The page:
Do you think much about what you are going to do with all your stuff when you pass on? I do every Springtime when I start cleaning out after a long winter of rearranging. Life is incredibly precious and what we’ve done and will do with the remainder of our lives will, in some form, live on.

My daughter has already let me know she isn’t interested in most of the things her mother has collected over the years. My grandbabies are too young to rent a storage unit. My friends are in a similar predicament.

What to do!!?

I am a regular contributor to the Salvation Army. Some days they appreciate me more than others. But, finding an appreciative home for great-grandma’s satin dresses and parasol, and grandma’s childhood clothing and leather tie-up shoes is a sensitive proposition. What about grandfather’s baked bean crockery and his antique kitchen scales? And what about mother’s hope chest still filled with her treasures? Will all of these and more one day be sold to the highest bidder?

When my daughter was born, I had a will drawn up indicating how my earthly possessions would be cared for. My funeral arrangements are in order. My bills are current, and hopefully will continue to be. So, any possibility of Probate should be a minor issue. Signing my will was a piece of cake. Afterall, I wouldn’t be here to deal with what I may have neglected. I will admit to one thing that had my hand quivering as I signed it – the Living Will.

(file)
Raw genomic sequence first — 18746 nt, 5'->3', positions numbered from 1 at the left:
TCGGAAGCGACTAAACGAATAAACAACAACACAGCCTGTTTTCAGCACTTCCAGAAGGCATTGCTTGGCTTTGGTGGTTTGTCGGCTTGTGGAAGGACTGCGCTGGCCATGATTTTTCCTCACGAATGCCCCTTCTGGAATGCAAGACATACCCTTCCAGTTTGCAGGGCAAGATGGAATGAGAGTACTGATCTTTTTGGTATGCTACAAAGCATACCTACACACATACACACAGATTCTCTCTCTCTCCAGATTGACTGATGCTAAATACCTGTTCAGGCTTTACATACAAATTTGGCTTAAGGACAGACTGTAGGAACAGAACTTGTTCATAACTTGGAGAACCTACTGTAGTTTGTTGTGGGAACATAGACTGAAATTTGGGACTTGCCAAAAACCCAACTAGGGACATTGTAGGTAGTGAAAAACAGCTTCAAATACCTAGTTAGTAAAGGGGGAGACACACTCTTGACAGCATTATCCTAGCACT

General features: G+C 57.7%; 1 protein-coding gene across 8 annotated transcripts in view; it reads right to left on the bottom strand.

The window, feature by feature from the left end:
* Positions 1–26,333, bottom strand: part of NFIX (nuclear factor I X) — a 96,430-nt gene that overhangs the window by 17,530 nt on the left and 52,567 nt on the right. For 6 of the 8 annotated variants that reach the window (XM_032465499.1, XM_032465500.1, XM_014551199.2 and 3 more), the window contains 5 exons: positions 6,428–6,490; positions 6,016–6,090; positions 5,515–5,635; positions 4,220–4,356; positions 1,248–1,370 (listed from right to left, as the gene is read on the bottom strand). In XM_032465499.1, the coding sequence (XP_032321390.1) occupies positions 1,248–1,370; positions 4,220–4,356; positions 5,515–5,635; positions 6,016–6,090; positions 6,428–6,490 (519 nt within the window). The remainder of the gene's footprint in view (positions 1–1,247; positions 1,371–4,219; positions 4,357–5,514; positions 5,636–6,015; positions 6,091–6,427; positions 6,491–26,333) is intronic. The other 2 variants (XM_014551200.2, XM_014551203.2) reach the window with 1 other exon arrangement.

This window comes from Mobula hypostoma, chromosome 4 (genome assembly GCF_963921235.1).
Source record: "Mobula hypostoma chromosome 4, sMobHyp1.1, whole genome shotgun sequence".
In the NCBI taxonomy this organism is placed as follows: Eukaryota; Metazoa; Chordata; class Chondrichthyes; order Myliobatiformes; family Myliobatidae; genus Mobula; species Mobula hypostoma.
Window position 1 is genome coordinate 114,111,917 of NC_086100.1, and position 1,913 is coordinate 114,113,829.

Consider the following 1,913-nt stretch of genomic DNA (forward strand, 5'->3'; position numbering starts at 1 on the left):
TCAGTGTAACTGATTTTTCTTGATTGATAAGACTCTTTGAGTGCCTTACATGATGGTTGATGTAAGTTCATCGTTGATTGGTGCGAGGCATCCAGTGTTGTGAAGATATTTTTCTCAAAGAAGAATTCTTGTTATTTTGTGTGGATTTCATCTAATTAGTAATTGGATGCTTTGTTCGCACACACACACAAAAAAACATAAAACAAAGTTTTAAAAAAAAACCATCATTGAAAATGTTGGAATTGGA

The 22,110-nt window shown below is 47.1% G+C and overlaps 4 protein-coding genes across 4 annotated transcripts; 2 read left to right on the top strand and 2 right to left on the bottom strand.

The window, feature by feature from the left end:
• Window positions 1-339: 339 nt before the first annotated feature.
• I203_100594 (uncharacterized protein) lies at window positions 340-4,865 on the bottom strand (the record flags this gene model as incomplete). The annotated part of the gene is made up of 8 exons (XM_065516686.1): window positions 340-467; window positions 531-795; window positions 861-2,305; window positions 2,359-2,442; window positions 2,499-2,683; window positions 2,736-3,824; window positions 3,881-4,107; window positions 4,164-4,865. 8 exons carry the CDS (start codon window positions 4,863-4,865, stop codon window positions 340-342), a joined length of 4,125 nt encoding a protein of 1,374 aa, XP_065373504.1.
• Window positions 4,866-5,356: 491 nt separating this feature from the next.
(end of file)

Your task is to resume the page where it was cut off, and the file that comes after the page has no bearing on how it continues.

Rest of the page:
Granted, I was much younger when my wills were created and signed. And, being predisposed to the notion that I would live for a very, very long time, my attorney was a great source of forethought.

What is a Living Will? (Black’s Law Dictionary definition.)

A living will is a written document or an advanced directive that specifies what type of medical treatment you would want if you cannot communicate.

If you are asking yourself whether you need a living will or not, talk with your family. If that’s not possible, talk with your attorney. The living will has been around for a long time, and it has its advantages and disadvantages. But what’s important is that the decision is solely up to you.

The further down the road of life we travel, hopefully, we realize we have done our part and it’s time for the next generation to take over. Shouldn’t we pave the way for them as best we can? One thing I do in the hopes that the “youngins” will appreciate the objects of their family’s heritage is to attach a story about the person behind that piece of history. Afterall, memories are made of such stuff. Our lives are filled with memories of the ups and downs of life. Some of these ups and downs are private. Others are shared with those we know or don’t care to know. Yet, these are all part of our existence that declares to the world, “I am _____!”

Oh, before I forget: Would you please do something for me at my funeral? Take the bouquet off my coffin and throw it into the crowd to see who is next. . . .  :)


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Lani Kelly is a research writer for Youthful Aging Home Care.